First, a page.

Fortified with a strong cup of tea Patrick (the owner) and I set to work having removed all the side panels from around the engine. There is a nice bright cabin type light installed in the engine room so at least light will not be problem.
First task is to drain the oil from the gearbox and this is done smoothly with the drain plug coming undone quite easily. Next, the gear cable is disconnected from the gear lever and strung up out of the way. We remove the cable bracket as well as it will also be in the way when we come to wrestle the gearbox off the bell housing of the engine. So far so good with all nuts undoing reasonably easily.
Now, we come to what is to prove to be the most heat generating part of the operation, and that is uncoupling the shaft from the coupling plates. The shaft needs to be slid back toward and through the stern gland about eight centimetres, to allow for the coupling plates to come off and the gearbox to be worked off its studs on the bell housing. It doesn't want to budge. Nothing generates heat more quickly than two amateur mechanics in a confined space heaving on an obstinate piece of machinery that doesn't want give up its purchase. The shaft has been quite happily rotating whilst driven by the engine, but once de-coupled does not wish to be turned by hand and definitely not wanting to be slid sternward into and through the stern gland.
The shaft has obviously bedded itself into the stern gland packing and lodged in a comfortable position from which it objects to being changed. The next step is to dig out the gland packing and this is labouriosly achieved with a sharp screwdriver and time. It has been awhile since the gland was packed so it was stiff, hard and dry. With the gland packing removed and using the largest lever available we attempt to separate it from the coupling plates. It moves about half a centimetre and stops once more. Several sweaty minutes later and a combination of levering between the plates and a large driver rotating the coupling plates from side to side the shaft head plate and shaft is worked back five to six centimetres.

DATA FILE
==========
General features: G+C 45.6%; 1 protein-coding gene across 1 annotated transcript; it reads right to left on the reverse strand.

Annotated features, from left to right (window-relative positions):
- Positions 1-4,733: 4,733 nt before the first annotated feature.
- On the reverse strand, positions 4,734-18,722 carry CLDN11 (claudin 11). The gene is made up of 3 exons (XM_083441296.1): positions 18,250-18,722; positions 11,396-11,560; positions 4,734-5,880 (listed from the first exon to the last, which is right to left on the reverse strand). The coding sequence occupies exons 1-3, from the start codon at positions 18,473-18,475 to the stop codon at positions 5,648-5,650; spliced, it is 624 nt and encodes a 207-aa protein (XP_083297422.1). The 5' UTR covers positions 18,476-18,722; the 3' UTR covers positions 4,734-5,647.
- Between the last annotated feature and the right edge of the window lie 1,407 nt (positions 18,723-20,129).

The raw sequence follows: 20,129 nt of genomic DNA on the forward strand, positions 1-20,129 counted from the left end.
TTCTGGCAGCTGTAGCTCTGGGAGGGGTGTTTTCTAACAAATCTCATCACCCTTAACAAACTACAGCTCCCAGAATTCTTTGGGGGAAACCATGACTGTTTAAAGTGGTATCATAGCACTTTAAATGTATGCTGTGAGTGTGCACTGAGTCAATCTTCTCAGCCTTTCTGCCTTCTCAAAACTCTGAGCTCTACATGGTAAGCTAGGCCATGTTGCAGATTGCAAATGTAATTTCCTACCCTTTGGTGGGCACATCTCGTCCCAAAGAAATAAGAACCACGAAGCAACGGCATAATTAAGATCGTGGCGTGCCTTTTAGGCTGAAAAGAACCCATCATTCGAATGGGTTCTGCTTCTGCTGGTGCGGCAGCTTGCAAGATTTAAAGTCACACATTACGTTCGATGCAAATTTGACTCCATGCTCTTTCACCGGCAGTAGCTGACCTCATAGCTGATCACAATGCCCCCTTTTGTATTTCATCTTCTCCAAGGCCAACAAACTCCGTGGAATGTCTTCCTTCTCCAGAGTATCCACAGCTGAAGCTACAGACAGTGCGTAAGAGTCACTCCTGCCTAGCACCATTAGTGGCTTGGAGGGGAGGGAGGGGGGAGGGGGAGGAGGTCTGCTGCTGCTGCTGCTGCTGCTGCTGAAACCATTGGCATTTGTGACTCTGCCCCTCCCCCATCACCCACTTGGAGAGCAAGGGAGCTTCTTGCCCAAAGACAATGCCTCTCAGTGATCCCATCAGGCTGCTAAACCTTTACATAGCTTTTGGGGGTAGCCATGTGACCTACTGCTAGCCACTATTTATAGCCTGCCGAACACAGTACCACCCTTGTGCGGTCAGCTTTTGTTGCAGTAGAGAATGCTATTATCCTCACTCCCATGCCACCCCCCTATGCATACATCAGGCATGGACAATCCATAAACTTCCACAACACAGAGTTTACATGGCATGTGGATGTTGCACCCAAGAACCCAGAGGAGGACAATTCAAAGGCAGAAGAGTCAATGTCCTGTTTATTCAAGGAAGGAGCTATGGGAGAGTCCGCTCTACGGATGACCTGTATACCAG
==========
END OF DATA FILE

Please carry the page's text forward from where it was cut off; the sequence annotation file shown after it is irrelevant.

This looks ok but we were to find out later it was not quite far enough. The next task is to unbolt the coupling plates. These are very cunningly bolted from both directions and neither set of bolts have enough room to fully exit their respective plate. This was where we discovered the shaft and its plate had to go a little further aft. By this time we knew what we were doing and a couple of good heaves and it was done. With much debate as to how to remove the bolts from the coupling plates, many minutes later and a lot of wriggling they came away. It was at this point we began speculating on how we were going to re-assemble them! cross that bridge when we get to it was the consensus.
With the coupling plates removed we were rapidly closing on our target. Six nuts are all that now stand between us and the completion of this part of the job. Surprisingly, they all come undone sweetly and with a gentle lift and tug off its studs, the gearbox comes away from the bell housing and is laying on the cabin floor.
Into a suitable sized bucket, lowering it carefully into the tender and rowing ashore is accomplished without mishap. We shall have it on Barry the gearbox engineers' workbench tomorrow morning sharpish, leaving him to do the reconditioning which is a specialists' job.
We have set ourselves the target (reminiscent of a 'Top Gear' project) of having the gearbox back in our hands and re-installed on the boat this coming Saturday - watch this space.
You can read more about mechanical adventures whilst at sea 'on passage' in my ebook 'Voyage of the Little Ship 'Tere Moana' downloadable from my website http://www.sailboat2adventure.com